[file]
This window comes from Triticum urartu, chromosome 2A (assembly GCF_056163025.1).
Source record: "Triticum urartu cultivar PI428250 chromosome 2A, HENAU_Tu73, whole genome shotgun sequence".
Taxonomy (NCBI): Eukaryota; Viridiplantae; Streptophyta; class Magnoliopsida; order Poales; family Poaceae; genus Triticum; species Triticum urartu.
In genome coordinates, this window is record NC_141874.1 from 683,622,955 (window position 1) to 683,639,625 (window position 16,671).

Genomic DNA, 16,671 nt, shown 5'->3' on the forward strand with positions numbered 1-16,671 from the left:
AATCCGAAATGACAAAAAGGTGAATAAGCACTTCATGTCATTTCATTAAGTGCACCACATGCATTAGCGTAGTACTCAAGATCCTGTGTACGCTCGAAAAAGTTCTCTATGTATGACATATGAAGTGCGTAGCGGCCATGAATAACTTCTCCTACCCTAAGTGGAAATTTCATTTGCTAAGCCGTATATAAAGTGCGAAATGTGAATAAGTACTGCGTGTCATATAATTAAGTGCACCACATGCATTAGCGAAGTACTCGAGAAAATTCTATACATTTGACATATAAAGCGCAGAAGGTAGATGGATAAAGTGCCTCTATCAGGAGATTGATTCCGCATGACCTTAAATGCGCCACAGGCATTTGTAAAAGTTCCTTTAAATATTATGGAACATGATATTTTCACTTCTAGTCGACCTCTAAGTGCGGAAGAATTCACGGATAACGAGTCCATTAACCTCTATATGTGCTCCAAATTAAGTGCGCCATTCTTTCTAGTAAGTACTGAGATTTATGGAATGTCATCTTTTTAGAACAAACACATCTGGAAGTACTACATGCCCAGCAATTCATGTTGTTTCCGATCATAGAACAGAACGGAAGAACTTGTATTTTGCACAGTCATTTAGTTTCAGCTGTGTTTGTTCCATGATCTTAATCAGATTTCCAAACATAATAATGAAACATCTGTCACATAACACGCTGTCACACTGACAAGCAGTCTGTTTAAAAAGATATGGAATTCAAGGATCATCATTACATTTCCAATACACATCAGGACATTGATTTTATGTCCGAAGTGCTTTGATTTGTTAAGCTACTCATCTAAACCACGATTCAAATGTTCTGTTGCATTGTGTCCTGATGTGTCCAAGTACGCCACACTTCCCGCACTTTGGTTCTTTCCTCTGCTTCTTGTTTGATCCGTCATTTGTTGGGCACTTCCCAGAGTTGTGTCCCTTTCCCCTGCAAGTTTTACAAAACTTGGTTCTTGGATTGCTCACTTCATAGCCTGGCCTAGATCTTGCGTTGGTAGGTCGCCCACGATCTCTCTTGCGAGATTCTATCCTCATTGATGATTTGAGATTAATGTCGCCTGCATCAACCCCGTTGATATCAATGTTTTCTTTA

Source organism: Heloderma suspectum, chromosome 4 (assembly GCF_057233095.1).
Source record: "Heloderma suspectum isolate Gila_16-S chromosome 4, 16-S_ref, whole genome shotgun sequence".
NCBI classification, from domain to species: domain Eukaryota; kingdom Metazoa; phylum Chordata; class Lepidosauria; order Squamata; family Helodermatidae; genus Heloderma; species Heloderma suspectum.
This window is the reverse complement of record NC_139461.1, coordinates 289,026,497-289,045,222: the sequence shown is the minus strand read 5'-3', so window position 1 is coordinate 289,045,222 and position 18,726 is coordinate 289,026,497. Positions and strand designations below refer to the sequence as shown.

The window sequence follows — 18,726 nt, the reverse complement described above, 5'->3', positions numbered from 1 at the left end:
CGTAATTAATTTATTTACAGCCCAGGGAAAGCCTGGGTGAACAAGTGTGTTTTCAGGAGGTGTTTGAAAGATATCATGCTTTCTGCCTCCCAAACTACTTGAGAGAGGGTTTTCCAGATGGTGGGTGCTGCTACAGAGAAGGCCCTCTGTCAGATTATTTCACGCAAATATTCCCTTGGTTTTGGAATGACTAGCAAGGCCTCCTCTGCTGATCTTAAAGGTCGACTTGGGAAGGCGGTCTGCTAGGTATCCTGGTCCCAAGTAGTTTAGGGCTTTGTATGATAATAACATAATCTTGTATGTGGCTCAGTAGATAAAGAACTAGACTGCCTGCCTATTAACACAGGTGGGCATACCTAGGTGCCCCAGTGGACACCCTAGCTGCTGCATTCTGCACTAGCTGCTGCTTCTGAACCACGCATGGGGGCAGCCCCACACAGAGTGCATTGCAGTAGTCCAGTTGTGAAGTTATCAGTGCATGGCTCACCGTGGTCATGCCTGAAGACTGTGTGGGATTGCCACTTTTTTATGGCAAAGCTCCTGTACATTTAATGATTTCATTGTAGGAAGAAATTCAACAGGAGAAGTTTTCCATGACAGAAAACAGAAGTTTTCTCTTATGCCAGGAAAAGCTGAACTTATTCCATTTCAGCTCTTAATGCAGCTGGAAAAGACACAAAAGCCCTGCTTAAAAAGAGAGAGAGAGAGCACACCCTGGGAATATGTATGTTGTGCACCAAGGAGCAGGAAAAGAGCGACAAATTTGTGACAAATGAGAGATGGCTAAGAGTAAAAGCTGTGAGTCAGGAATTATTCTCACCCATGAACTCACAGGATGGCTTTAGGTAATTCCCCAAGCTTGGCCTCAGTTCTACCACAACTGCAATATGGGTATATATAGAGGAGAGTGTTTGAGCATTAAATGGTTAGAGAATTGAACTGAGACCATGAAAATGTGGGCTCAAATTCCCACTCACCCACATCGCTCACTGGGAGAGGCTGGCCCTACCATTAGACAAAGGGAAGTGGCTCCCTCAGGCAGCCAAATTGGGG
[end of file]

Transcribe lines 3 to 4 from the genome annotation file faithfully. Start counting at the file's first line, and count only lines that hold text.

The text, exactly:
Taxonomy (NCBI): Eukaryota; Viridiplantae; Streptophyta; class Magnoliopsida; order Poales; family Poaceae; genus Triticum; species Triticum urartu.
In genome coordinates, this window is record NC_141874.1 from 683,622,955 (window position 1) to 683,639,625 (window position 16,671).